One evening Rene Descartes went to relax at a local tavern. The tender approached and said, "Ah, good evening Monsieur Descartes! Shall I serve you the usual drink?". Descartes replied, "I think not.", and promptly vanished.

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"The problems for the exam will be similar to the ones discussed in the class. Of course, the numbers will be different. But not all of them. Pi will still be 3.14159... "

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Salary Theorem

The less you know, the more you make.

Proof:

Postulate 1: Knowledge is Power.

Postulate 2: Time is Money.

As every engineer knows: Power = Work / Time

And since Knowledge = Power and Time = Money

It is therefore true that Knowledge = Work / Money .

Solving for Money, we get:

Money = Work / Knowledge

Thus, as Knowledge approaches zero, Money approaches infinity, regardless of the amount of Work done.

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Pi goes on and on and on ...

And e is just as cursed.

I wonder: Which is larger

When their digits are reversed?

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Abbott and Costello made arithmetic shenanigans the basis

of a number of their comic dialogs.

Here is a dialog from their movie titled Buck Privates:

Abbott: You're 40 years old, and you're in love with a little girl,

say 10 years old. You're four times as old as that girl.

You couldn't marry that girl, could you?

Costello: No. ?

Abbott: So you wait 5 years. Now the little girl is 15, and you're 45.

You're only three times as old as that girl.

So you wait 15 years more.

Now the little girl is 30, and you're 60.

You're only twice as old as that little girl. ?

Costello: She's catching up. ?

Abbott: Here's the question. How long do you have to wait before you

and that little girl are the same age?

Costello: What kind of question is that? That's ridiculous.

If I keep waiting for that girl, she'll pass me up.

She'll wind up older than I am.

Then she'll have to wait for me!

Here's another encounter from Buck Privates, one echoed in

several later movies.

Abbott: Do me a favor. Loan me $50.

Costello: I can't lend you $50. All I've got is $40.

Abbott: That's okay. Give me the $40, and you'll owe me $10.

Costello: How come I owe you $10?

Abbott: What did I ask you for?

Costello: $50.

Abbott: What did you give me?

Costello; $40.

Abbott: So you owe me $10.

Costello: That's right. But you owe me $40. Give me my $40 back.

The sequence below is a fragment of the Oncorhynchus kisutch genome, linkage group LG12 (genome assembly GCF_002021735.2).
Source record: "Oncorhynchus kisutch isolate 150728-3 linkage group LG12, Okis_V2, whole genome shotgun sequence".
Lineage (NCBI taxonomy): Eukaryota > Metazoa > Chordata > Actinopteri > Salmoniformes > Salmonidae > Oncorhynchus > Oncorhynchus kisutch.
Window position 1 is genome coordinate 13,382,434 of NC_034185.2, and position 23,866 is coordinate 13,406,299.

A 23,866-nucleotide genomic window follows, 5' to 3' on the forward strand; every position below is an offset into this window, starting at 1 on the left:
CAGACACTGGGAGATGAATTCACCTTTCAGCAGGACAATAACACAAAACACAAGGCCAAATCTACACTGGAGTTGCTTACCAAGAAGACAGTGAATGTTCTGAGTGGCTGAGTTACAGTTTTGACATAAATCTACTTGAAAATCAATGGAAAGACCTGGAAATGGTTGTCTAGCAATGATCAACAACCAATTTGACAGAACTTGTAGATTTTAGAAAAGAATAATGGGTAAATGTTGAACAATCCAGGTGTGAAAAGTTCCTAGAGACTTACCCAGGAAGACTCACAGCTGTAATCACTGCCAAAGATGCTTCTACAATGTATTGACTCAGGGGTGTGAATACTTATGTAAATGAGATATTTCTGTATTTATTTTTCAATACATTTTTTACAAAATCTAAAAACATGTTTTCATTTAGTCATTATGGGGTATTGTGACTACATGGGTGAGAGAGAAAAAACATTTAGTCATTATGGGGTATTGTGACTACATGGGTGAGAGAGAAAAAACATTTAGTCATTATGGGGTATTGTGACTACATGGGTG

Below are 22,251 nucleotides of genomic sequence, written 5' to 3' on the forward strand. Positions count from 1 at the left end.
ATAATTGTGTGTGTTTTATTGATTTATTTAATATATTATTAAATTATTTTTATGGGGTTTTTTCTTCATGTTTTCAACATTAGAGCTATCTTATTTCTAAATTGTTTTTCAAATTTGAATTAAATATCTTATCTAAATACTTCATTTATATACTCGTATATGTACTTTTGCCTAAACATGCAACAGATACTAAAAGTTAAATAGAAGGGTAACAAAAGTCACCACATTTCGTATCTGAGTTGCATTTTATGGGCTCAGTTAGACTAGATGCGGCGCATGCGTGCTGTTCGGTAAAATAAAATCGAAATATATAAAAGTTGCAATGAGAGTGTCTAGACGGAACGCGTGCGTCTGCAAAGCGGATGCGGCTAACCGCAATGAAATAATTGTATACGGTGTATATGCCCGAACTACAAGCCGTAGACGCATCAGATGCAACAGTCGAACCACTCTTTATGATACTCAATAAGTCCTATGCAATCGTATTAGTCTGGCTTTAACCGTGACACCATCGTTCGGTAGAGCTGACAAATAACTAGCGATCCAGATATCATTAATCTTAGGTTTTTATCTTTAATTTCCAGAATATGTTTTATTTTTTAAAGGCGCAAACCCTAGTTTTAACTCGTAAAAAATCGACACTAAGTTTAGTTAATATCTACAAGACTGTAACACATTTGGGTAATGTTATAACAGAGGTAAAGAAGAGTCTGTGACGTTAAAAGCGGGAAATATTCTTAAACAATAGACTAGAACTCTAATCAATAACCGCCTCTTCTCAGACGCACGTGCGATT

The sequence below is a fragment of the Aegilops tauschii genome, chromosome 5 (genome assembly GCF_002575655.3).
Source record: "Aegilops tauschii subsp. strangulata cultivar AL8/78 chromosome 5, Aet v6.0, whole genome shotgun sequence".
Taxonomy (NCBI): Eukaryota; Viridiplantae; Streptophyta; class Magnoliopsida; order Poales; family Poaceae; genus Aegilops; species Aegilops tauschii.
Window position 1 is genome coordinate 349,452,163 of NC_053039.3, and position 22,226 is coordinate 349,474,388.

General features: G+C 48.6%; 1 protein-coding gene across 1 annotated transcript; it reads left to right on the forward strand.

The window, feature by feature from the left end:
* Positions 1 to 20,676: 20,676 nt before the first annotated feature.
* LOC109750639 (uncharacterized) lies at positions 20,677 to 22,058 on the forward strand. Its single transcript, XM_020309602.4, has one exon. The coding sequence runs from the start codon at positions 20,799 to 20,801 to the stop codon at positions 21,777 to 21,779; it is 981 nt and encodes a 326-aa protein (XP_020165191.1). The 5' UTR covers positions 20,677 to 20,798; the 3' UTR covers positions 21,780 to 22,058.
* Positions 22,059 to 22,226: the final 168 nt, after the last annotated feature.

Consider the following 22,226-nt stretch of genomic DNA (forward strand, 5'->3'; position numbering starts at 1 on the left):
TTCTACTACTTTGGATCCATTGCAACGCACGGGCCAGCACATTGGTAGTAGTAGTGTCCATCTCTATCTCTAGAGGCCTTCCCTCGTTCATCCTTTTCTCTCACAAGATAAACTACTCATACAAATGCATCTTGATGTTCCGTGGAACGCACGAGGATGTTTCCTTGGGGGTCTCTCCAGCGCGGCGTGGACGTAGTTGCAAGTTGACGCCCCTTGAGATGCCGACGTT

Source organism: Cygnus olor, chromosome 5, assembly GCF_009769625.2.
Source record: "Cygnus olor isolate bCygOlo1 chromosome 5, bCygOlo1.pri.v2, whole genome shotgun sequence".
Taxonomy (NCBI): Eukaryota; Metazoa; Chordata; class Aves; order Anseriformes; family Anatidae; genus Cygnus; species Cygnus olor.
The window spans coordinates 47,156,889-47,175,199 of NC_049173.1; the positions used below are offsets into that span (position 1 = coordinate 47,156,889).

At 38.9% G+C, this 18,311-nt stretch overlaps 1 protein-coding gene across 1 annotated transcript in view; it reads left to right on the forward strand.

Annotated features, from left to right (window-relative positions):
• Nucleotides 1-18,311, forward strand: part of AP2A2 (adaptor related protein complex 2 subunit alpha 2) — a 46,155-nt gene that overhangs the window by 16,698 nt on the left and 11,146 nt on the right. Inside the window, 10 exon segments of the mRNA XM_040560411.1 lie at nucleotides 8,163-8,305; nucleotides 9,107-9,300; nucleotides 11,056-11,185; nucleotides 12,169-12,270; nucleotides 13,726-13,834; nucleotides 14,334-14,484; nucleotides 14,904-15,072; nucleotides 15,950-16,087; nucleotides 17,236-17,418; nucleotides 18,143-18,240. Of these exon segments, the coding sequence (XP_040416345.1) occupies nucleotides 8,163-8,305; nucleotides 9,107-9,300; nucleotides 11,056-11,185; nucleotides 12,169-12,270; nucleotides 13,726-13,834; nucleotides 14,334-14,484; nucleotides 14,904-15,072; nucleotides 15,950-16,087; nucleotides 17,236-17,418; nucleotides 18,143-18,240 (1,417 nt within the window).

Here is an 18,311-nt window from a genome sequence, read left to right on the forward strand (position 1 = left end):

Abbott: There's your $40. Now give me the $10 you owe me.

That's the last time I'll ever ask you for the loan of $50.

Costello: How can I loan you $50 now? All I have is $30.

Abbott: Give me the $30, and you’ll owe me $20.

Costello: This is getting worse all the time.

First I owe you $10, and now I owe you $20!

Abbott: So you owe me $20. Twenty and 30 is 50.

Costello; Nope! Twenty-five and 25 is 50.

Abbott: Here's your $30. Give me back my $20.

Costello: All I've got now is $10!

Abbott then entices Costello into a silly, double-or-nothing

number game.

Abbott: Take a number, any number at all from 1 to 10, and don't tell me.

Costello: I got it.

Abbott: Is the number odd or even?

Costello: Even.

Abbott: Is the number between 1 and 3?

Costello: No.

Abbott: Between 3 and 5?

Costello: No. I think I got him.

Abbott: Between 5 and 7?

Costello: Yes.

Abbott: Number six?

Costello: Right. . . . How did he do that?

Toward the end of the movie, during a boxing match, Costello is

knocked to the canvas, and the biased referee gives a quick

count: 2, 4, 6, 8, 10.

Costello: What's this? 2, 4, 6, 8, 10? What happened

to 1, 3, 5, 7, and 9?

Ref: I don't like them numbers. They're odd.

X equals just about everything I learned of math in school

By DAVE BARRY

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President Bush says our schools need to do a better job of teaching mathematics, and I agree with him 150 percent. Many high-school students today can't even calculate a square root! Granted, I can't calculate a square root, either, but I USED to be able to, for a period of approximately 15 minutes back in 1962. At least I think that was a square root. It might have been a ``logarithm.''